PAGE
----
ICER Finalizes Its Approach to Value Assessment. Industry Remains Dissatisfied
And a reminder: we could get some judicial action in an IRA case this week
The United States does not have a government-sanctioned group that makes determination of the value of a given drug (and it still won’t, even after the Inflation Reduction Act is implemented), which serves to elevate the conclusions of the Institute for Clinical and Economic Review.
As a result, ICER gets a level of attention and scrutiny that far outstrips its explicit authority but is probably appropriate, given the group’s prominence with media, payers and others.
All that to say: it’s worth looking at how ICER plans to conduct its value assessments going forward, especially in light of yesterday’s release of the group’s framework for 2024 and beyond.
The topline conclusion is that ICER’s approach, at its core, isn’t going to change that much. Cencora’s Kimberly Westerich called it “same as it ever was.” (Obligatory link to the Once in a Lifetime music video.)
“Same as it ever was” means that ICER isn’t going to start thinking more broadly about value, either by incorporating a true estimate of all societal costs or by looking more deeply at novel elements of value. There’s also concern about the way that ICER calculates the savings from gene therapies.
Industry had hoped for better.
“Look, value assessment is not a rule, it is a tool comprised of both science and opinion,” NPC’s John O’Brien said via email. “We're very concerned about the areas that weren't addressed because they have the potential to harm patients and do a disservice to those who've dedicated their lives to the scientific application of value methods." (NPC’s fuller thoughts are here. All of the public feedback is collected here.)
That doesn’t mean that the framework is entirely static. ICER is moving ahead with plans to think more deeply about clinical trial diversity and will try -- in a limited way -- to adjust for generic competition and the IRA. And ICER will “evaluate the potential application of the Generalized Risk-Adjusted Cost-Effectiveness framework,” which is pretty interesting and is a place I’m going to have to go back at later.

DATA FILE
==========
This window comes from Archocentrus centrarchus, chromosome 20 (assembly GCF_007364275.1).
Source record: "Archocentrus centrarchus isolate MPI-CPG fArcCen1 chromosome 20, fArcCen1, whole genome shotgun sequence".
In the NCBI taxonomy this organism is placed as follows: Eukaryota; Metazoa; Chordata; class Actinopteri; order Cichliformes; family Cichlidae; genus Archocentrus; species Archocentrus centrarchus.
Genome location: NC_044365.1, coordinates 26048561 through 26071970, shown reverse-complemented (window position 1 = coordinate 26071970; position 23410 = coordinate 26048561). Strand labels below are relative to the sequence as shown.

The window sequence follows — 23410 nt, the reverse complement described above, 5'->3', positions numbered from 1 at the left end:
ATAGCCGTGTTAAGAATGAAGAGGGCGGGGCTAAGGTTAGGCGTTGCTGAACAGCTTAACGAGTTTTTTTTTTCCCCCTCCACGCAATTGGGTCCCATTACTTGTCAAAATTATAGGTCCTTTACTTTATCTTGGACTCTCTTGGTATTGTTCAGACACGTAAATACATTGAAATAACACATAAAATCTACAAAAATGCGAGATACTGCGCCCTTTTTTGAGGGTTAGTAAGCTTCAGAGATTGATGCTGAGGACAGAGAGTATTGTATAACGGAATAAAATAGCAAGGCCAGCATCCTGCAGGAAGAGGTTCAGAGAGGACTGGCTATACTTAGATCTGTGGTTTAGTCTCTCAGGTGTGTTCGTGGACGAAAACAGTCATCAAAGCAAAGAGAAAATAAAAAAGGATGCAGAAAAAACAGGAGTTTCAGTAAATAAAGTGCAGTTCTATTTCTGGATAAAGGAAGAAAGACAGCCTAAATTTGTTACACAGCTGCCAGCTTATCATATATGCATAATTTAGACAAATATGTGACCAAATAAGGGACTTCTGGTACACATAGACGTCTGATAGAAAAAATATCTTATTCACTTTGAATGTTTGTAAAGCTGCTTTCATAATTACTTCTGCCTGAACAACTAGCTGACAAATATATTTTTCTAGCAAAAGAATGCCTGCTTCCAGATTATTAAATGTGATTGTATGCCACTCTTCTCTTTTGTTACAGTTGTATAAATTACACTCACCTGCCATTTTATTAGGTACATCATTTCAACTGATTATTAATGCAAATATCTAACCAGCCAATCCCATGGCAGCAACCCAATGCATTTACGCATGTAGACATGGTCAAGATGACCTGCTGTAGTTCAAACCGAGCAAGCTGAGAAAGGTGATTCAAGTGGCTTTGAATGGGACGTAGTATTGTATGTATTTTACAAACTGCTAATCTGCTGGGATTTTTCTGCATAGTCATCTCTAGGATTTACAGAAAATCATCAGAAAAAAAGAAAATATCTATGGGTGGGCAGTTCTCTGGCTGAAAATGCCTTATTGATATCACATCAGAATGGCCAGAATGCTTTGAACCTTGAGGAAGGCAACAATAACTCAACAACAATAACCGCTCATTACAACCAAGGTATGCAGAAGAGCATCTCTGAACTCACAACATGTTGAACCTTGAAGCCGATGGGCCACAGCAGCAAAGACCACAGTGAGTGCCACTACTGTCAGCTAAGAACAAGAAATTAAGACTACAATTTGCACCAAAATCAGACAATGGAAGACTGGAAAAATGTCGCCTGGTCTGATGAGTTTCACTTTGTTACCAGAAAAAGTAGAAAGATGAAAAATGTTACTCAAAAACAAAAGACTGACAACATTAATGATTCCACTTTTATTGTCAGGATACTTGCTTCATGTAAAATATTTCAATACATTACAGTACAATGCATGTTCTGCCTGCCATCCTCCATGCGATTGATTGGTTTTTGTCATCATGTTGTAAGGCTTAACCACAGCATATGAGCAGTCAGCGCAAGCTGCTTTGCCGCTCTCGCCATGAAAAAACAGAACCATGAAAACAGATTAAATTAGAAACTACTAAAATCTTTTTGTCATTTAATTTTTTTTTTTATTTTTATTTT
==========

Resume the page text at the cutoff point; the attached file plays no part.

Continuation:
But that’s fiddling at the edges.
None of this is to say that ICER’s approach is wrong or indefensible. It’s just tilted toward a conservative (in the non-political sense!) way of thinking that tends to play down certain kinds of value and cost-savings.
As one input in a constellation of different ways of thinking about value, ICER’s views would be great fodder for thoughtful dialogue. But that constellation of alternatives doesn’t exist, and the absence of that fuller dialogue is conspicuous and unfortunate.
The fact that proposed PBM regulations in the House and the Senate don’t go particularly deep tends to get glossed over in coverage of the sausage-making. That makes this new Health Affairs piece by Arnold-funded Harvard guys important. It examines three areas where legislation falls short, including a call for more attention to the impact of out-of-pocket spending.
Health Affairs also published this piece, on the realities of insulin price cap laws and proposals. I don’t think any of it is really novel, but, certainly, the mechanics of how insulin price caps work -- who pays, who benefits, who ensures that the savings are available -- is nonetheless worthwhile.
There is a new filing in from the plaintiffs in the PhRMA IRA lawsuit. I don’t think that document changes the game much. That’s not to say that we can safely ignore all litigation news: Bloomberg Law noted that there could be a ruling this week on the Chamber of Commerce’s request for an injunction to shut the whole price-control thing down, temporarily. My impression is that everyone sees that as a long shot, but if it happens … well, that will really scramble things.
AstraZeneca confirmed to Politico that, yeah, it’ll play ball and start the price-control dance with the government, which probably doesn’t make them happy but isn’t particularly a surprise.
Two would-be FTC commissioners -- nominees to fill the two Republican slots at the agency -- were asked about PBMs during a confirmation hearing yesterday, but I can’t find any evidence that they said anything interesting.